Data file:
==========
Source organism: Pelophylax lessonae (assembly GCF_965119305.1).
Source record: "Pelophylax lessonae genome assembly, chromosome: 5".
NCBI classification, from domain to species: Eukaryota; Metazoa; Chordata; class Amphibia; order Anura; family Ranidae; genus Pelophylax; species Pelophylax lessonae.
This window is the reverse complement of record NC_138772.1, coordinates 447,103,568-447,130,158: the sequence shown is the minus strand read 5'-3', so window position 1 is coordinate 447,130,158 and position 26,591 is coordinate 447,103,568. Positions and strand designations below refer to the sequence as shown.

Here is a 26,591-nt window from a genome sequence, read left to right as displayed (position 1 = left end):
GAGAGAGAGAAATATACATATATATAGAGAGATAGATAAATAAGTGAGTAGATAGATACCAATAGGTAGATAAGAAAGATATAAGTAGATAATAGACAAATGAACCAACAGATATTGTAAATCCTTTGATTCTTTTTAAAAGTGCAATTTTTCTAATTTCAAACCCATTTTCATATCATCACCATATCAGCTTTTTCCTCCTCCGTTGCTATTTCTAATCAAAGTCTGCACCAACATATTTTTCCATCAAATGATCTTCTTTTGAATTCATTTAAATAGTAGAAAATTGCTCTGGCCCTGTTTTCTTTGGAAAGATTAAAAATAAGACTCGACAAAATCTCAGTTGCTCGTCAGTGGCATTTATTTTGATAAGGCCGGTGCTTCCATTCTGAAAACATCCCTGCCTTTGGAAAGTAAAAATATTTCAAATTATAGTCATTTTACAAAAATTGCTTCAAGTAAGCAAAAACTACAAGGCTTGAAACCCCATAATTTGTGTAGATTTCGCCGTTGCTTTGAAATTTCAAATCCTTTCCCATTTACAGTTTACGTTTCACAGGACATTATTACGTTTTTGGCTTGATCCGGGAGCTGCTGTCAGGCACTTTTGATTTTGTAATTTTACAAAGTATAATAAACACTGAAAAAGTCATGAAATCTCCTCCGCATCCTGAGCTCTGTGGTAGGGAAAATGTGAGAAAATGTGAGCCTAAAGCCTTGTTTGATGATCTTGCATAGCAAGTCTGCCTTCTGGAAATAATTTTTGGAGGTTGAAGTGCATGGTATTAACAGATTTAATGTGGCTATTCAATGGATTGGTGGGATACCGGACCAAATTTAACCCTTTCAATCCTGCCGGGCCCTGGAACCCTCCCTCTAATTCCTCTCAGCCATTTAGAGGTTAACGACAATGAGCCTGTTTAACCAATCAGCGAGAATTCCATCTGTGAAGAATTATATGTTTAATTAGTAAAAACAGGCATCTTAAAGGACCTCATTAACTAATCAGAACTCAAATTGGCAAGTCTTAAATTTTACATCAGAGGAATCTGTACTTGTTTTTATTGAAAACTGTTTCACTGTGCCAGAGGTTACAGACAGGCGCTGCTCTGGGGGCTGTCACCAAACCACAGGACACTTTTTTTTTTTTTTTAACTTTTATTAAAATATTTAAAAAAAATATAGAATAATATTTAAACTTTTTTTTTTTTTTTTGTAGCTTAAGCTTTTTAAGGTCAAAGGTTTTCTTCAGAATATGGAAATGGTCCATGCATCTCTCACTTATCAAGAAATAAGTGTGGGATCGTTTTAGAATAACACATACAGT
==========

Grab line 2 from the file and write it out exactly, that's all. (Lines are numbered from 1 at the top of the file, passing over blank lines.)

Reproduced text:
Source record: "Pelophylax lessonae genome assembly, chromosome: 5".